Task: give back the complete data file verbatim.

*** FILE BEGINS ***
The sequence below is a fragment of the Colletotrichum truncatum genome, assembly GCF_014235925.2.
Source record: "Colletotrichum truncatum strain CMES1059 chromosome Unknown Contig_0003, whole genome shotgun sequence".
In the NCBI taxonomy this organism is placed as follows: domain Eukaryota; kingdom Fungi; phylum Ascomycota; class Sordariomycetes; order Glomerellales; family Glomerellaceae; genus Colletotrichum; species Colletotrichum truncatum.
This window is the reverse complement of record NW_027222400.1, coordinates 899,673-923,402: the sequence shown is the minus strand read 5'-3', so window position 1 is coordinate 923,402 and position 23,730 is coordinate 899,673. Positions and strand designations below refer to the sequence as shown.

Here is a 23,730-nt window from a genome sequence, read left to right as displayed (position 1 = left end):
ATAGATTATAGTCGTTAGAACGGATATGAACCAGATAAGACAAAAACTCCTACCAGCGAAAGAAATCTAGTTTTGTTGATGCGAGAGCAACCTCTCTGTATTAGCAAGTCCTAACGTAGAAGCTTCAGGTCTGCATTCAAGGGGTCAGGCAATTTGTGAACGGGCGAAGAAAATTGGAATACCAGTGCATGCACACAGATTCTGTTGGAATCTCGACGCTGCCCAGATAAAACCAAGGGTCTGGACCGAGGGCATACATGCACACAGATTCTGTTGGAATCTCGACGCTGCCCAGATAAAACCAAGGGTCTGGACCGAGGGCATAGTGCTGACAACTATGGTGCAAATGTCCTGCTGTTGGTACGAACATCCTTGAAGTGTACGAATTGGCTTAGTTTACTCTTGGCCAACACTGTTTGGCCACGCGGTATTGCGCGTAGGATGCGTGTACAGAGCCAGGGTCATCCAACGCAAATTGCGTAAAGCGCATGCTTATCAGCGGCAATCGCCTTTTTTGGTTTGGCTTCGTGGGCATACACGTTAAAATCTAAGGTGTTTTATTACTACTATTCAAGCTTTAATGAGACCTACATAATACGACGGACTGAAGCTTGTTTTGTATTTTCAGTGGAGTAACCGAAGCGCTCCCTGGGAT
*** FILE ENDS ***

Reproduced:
The sequence below is a fragment of the Colletotrichum truncatum genome, assembly GCF_014235925.2.
Source record: "Colletotrichum truncatum strain CMES1059 chromosome Unknown Contig_0003, whole genome shotgun sequence".
In the NCBI taxonomy this organism is placed as follows: domain Eukaryota; kingdom Fungi; phylum Ascomycota; class Sordariomycetes; order Glomerellales; family Glomerellaceae; genus Colletotrichum; species Colletotrichum truncatum.
This window is the reverse complement of record NW_027222400.1, coordinates 899,673-923,402: the sequence shown is the minus strand read 5'-3', so window position 1 is coordinate 923,402 and position 23,730 is coordinate 899,673. Positions and strand designations below refer to the sequence as shown.

Here is a 23,730-nt window from a genome sequence, read left to right as displayed (position 1 = left end):
ATAGATTATAGTCGTTAGAACGGATATGAACCAGATAAGACAAAAACTCCTACCAGCGAAAGAAATCTAGTTTTGTTGATGCGAGAGCAACCTCTCTGTATTAGCAAGTCCTAACGTAGAAGCTTCAGGTCTGCATTCAAGGGGTCAGGCAATTTGTGAACGGGCGAAGAAAATTGGAATACCAGTGCATGCACACAGATTCTGTTGGAATCTCGACGCTGCCCAGATAAAACCAAGGGTCTGGACCGAGGGCATACATGCACACAGATTCTGTTGGAATCTCGACGCTGCCCAGATAAAACCAAGGGTCTGGACCGAGGGCATAGTGCTGACAACTATGGTGCAAATGTCCTGCTGTTGGTACGAACATCCTTGAAGTGTACGAATTGGCTTAGTTTACTCTTGGCCAACACTGTTTGGCCACGCGGTATTGCGCGTAGGATGCGTGTACAGAGCCAGGGTCATCCAACGCAAATTGCGTAAAGCGCATGCTTATCAGCGGCAATCGCCTTTTTTGGTTTGGCTTCGTGGGCATACACGTTAAAATCTAAGGTGTTTTATTACTACTATTCAAGCTTTAATGAGACCTACATAATACGACGGACTGAAGCTTGTTTTGTATTTTCAGTGGAGTAACCGAAGCGCTCCCTGGGAT